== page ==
Multiplying the Cost of Bad Choices – Risk Management, Public Opinion and Multiples of Loss
What’s the cost to corporations for bad choices ? The question comes back to mind for a couple of reasons. One is the much publicized decision that a 168 year old newspaper will close because of bad choices made during the watch of Rupert Murdoch, a media baron with both financial and political agendas. The ethics issues for his newspaper were long-simmering, and the company reportedly paid to settle some civil claims back in 2009. The issues remained in the public eye, and then recently exploded. Now the affair threatens to materially hurt the political chances of Britain’s current leadership because some of the acts occurred during the private career of a current government spokesperson, as described here in the NYT. In short, the claims are that the individual paid off Scotland Yard police officers for information, and allowed phone hacking to develop stories.
Another reminder arrived in May in the form of a $322 million verdict in asbestos litigation involving use of drilling mud – an asbestos-containing product using in oil drilling. The verdict included punitive damages of $300 million. The $ 300 million amount likely will be reduced on appeal under current law on punitive damages, as is briefly described here, and the verdict may be suspect for other reasons. But, regardless of what happens on appeal in a couple of years, the "ask" to settle those cases is now some multiple of the prior price. The defendants now face tough choices as to how they respond.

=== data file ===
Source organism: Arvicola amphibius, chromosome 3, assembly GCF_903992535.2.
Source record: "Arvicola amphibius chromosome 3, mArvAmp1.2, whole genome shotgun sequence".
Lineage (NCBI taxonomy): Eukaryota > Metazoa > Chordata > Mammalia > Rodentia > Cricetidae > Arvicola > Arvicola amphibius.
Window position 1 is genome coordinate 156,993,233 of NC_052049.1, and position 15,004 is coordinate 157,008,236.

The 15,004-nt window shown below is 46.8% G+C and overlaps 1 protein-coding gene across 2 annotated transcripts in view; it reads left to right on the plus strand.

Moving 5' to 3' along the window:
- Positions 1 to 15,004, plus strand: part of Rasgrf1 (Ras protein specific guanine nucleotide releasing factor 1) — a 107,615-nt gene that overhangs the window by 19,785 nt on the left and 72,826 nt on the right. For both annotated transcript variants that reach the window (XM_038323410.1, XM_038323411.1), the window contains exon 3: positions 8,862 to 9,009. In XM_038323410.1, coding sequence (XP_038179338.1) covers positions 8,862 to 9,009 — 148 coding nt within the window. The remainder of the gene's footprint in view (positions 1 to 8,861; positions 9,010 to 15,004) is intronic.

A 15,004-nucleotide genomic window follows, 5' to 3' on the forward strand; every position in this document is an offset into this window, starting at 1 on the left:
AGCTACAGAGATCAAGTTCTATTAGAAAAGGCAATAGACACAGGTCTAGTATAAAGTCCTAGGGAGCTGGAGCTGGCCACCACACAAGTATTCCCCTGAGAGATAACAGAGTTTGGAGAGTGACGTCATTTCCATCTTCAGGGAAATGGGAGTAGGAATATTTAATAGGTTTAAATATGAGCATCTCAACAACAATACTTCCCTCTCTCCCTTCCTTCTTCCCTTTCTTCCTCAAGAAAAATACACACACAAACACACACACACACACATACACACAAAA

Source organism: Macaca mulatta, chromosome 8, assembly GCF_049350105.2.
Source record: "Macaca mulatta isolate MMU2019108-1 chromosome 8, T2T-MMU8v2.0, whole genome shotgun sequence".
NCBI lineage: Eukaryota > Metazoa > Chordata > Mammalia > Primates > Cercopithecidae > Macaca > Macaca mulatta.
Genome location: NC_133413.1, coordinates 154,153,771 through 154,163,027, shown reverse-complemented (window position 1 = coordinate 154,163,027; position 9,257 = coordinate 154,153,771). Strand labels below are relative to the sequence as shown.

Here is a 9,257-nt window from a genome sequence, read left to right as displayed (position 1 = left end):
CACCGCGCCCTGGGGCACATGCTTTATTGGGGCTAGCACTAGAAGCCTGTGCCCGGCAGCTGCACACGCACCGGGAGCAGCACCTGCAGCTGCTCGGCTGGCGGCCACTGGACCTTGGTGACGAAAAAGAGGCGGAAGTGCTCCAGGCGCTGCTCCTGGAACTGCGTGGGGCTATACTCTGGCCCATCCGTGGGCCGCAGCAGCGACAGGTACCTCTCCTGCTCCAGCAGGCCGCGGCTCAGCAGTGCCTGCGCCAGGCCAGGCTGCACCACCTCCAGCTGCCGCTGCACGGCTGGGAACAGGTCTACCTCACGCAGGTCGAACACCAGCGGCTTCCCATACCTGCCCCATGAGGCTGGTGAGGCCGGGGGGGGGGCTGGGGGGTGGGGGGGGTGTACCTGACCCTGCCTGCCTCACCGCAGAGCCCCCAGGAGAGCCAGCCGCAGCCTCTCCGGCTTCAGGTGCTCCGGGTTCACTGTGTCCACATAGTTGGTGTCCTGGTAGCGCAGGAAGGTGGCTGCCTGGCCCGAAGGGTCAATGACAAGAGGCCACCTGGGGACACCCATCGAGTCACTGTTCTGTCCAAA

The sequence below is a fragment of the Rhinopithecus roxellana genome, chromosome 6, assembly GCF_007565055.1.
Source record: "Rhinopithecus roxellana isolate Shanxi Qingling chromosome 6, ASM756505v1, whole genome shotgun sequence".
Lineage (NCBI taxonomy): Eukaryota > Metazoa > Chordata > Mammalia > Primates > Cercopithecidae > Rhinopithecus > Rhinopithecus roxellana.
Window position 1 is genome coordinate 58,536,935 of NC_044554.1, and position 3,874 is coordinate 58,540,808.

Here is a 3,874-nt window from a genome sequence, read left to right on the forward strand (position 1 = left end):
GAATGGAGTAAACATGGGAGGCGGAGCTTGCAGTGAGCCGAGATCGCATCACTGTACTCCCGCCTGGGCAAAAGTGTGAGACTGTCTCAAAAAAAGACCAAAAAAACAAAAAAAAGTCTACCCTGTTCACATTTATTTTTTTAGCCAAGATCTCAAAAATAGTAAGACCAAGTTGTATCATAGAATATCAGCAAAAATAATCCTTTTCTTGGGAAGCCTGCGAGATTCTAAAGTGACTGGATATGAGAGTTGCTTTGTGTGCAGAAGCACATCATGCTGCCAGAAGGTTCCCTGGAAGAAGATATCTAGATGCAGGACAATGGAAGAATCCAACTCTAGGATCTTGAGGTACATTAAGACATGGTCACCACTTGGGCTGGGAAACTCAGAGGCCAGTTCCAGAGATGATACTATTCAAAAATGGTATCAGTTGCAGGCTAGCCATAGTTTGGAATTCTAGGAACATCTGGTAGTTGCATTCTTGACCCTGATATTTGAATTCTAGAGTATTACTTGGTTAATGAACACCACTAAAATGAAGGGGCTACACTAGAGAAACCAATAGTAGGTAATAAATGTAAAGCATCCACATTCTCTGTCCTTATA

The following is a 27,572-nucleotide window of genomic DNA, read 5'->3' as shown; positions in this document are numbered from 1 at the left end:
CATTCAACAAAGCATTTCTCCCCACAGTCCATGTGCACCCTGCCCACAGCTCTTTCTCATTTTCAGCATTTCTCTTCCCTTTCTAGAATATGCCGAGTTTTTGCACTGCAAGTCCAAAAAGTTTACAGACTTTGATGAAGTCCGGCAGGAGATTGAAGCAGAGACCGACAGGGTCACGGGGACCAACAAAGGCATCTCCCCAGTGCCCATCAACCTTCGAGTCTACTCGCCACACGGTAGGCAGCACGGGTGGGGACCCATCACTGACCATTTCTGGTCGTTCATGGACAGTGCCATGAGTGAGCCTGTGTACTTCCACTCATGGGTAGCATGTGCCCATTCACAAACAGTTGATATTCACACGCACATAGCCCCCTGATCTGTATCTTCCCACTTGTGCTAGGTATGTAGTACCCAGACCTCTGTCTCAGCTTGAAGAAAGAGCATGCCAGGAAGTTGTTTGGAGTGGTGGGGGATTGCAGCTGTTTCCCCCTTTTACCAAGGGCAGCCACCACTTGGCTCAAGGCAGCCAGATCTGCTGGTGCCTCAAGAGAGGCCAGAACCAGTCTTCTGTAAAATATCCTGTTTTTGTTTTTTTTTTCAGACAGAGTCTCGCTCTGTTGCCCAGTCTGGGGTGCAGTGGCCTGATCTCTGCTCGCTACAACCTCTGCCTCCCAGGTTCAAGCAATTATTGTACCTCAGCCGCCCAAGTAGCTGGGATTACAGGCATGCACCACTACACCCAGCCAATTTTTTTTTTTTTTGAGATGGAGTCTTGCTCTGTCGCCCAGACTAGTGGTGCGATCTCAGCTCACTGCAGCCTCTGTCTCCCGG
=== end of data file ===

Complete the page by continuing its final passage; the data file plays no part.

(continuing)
Plainly the cost varies for bad choices. it’s also plain that the cost of bad choices can be multiplied exponentially by public opinion and attention. The exponential loss (or gain) can emerge when public opinion crosses a "tipping point," to borrow the phrase and analysis made famous by author and observer Malcom Gladwell. How companies respond to crisis is crucial, as illustrated by Richard Levick’s latest book, The Communicators: Leadership in the Age of Crisis. Both books are well worth reading – and rereading – for anyone involved in "mass tort" litigation.